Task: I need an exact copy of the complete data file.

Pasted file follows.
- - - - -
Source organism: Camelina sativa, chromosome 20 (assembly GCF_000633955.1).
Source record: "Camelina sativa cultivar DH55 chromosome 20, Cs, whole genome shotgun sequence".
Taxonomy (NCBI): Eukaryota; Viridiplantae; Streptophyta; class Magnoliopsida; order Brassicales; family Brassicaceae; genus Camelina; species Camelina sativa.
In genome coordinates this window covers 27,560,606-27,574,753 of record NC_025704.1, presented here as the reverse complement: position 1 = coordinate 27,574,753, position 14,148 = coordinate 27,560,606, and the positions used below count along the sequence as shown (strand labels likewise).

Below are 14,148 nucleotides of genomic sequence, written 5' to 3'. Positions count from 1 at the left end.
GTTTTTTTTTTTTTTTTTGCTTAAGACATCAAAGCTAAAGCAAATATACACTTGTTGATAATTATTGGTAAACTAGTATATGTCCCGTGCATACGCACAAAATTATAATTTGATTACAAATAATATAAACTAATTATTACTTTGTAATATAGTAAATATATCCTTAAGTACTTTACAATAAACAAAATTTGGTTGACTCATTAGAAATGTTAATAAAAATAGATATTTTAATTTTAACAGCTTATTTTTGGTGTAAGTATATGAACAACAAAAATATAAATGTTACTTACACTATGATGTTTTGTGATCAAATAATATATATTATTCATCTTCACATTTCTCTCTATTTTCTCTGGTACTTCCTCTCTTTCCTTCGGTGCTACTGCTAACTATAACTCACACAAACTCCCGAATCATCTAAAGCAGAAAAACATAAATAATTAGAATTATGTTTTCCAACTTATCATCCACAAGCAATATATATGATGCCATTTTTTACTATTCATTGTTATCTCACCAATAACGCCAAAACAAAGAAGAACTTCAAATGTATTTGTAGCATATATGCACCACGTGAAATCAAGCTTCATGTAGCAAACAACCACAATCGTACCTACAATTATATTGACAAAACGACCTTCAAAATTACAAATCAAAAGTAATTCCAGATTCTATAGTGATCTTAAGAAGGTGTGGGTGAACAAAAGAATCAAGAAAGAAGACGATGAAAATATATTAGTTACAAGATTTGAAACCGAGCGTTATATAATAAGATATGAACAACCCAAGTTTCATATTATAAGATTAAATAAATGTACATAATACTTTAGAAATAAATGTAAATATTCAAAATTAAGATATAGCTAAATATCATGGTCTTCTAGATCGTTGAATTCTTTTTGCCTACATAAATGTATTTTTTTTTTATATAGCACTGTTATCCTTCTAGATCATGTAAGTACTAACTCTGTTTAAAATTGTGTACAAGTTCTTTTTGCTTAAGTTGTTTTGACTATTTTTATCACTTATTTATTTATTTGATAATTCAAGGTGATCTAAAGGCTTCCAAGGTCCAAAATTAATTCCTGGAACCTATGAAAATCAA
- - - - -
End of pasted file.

Source organism: Camelina sativa, chromosome 20 (assembly GCF_000633955.1).
Source record: "Camelina sativa cultivar DH55 chromosome 20, Cs, whole genome shotgun sequence".
Taxonomy (NCBI): Eukaryota; Viridiplantae; Streptophyta; class Magnoliopsida; order Brassicales; family Brassicaceae; genus Camelina; species Camelina sativa.
In genome coordinates this window covers 27,560,606-27,574,753 of record NC_025704.1, presented here as the reverse complement: position 1 = coordinate 27,574,753, position 14,148 = coordinate 27,560,606, and the positions used below count along the sequence as shown (strand labels likewise).

Below are 14,148 nucleotides of genomic sequence, written 5' to 3'. Positions count from 1 at the left end.
GTTTTTTTTTTTTTTTTTGCTTAAGACATCAAAGCTAAAGCAAATATACACTTGTTGATAATTATTGGTAAACTAGTATATGTCCCGTGCATACGCACAAAATTATAATTTGATTACAAATAATATAAACTAATTATTACTTTGTAATATAGTAAATATATCCTTAAGTACTTTACAATAAACAAAATTTGGTTGACTCATTAGAAATGTTAATAAAAATAGATATTTTAATTTTAACAGCTTATTTTTGGTGTAAGTATATGAACAACAAAAATATAAATGTTACTTACACTATGATGTTTTGTGATCAAATAATATATATTATTCATCTTCACATTTCTCTCTATTTTCTCTGGTACTTCCTCTCTTTCCTTCGGTGCTACTGCTAACTATAACTCACACAAACTCCCGAATCATCTAAAGCAGAAAAACATAAATAATTAGAATTATGTTTTCCAACTTATCATCCACAAGCAATATATATGATGCCATTTTTTACTATTCATTGTTATCTCACCAATAACGCCAAAACAAAGAAGAACTTCAAATGTATTTGTAGCATATATGCACCACGTGAAATCAAGCTTCATGTAGCAAACAACCACAATCGTACCTACAATTATATTGACAAAACGACCTTCAAAATTACAAATCAAAAGTAATTCCAGATTCTATAGTGATCTTAAGAAGGTGTGGGTGAACAAAAGAATCAAGAAAGAAGACGATGAAAATATATTAGTTACAAGATTTGAAACCGAGCGTTATATAATAAGATATGAACAACCCAAGTTTCATATTATAAGATTAAATAAATGTACATAATACTTTAGAAATAAATGTAAATATTCAAAATTAAGATATAGCTAAATATCATGGTCTTCTAGATCGTTGAATTCTTTTTGCCTACATAAATGTATTTTTTTTTTATATAGCACTGTTATCCTTCTAGATCATGTAAGTACTAACTCTGTTTAAAATTGTGTACAAGTTCTTTTTGCTTAAGTTGTTTTGACTATTTTTATCACTTATTTATTTATTTGATAATTCAAGGTGATCTAAAGGCTTCCAAGGTCCAAAATTAATTCCTGGAACCTATGAAAATCAA